Lost in Karastan was made in 2014, but was only released this year. That immediately sets the alarm bells ringing. Starring Matthew MacFadyen as film director Emil Forrester, a former award winner, now reduced to lying in the dark listening to self-help audio books on how to recapture the muse. He is given the opportunity for this when he is unexpectedly invited to the inaugural film festival in the fictional country of Karastan, which as a promo-reel for the country repeatedly exclaims, “is the land of inspiration.”
Emil thinks he has been invited to introduce a retrospective of his films, but he is actually there because the corrupt President (Richard Van Weyden) wants him to direct the epic tale of Karastan’s mythical founder. The President claims to be from the same lineage as this legend, and therefore believes this movie will cement his grip on the nation.
Along for the ride are Chulpan (MyAnna Buring) the seductive liaison between Emil and the President, and Xan Butler (Noah Taylor), the least convincing washed-up Hollywood action star you have ever seen.
The press release for Lost in Karastan draws comparison with Duck Soup and The Great Dictator. Back in reality, it doesn’t even compare to Jewel of the Nile, which let’s face it has pretty much the same plot. In fact, if it had even half the laughs of Jewel of the Nile that would be something. But it doesn’t.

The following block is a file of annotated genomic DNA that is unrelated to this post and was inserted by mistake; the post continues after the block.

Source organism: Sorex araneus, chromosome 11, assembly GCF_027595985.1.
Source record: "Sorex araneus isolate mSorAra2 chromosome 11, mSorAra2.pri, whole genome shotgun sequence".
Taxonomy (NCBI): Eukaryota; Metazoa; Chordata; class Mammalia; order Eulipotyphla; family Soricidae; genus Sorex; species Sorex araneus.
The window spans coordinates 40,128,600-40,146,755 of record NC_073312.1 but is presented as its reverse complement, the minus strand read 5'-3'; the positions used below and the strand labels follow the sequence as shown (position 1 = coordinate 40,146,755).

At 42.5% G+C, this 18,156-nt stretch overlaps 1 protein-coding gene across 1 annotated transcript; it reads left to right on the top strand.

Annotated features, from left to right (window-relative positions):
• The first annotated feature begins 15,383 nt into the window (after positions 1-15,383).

I’m just not entirely sure what the point of this film is. As a satire on mainstream filmmaking it is decidedly weak, with nothing more pointed than “it’s all superheroes and sequels.” Ooh take that Hollywood. Equally the film says nothing even vaguely revelatory about despotic leaders.
The lives of the people of the Karastan are so thinly drawn it is impossible to care about their plight – whatever it may be. Just what is exactly is this President doing? He just seems to be a vain prick, forcing a vain director to make a vanity project. Not exactly Idi Amin.
This film just fundamentally does not work. It is not funny or insightful, and there’s just nothing at stake. (SPOILER ALERT) Late in the film, Chulpan is revealed to be a double agent, working for both the president and the rebels. This should be tense, exciting and full of suspense. Yet at no point does her life ever seem to be in peril. The truth is revealed. She escapes. Oh.
Perhaps even more disappointing than the lack of stakes, is the lack of any sort of catharsis. No one learns anything in this film. When (MORE SPOILERS) Emil flees Karastan fearing for his life, the film is in tatters and his career is over. Back in the UK he now works at a DIY store. The President tracks him down and asks him to come back and finish the film. He jumps at the chance. So has he learned anything? Has anyone changed at all? The answer is no. So again, I ask, what was the point?
This review first appeared on Entertainment Focus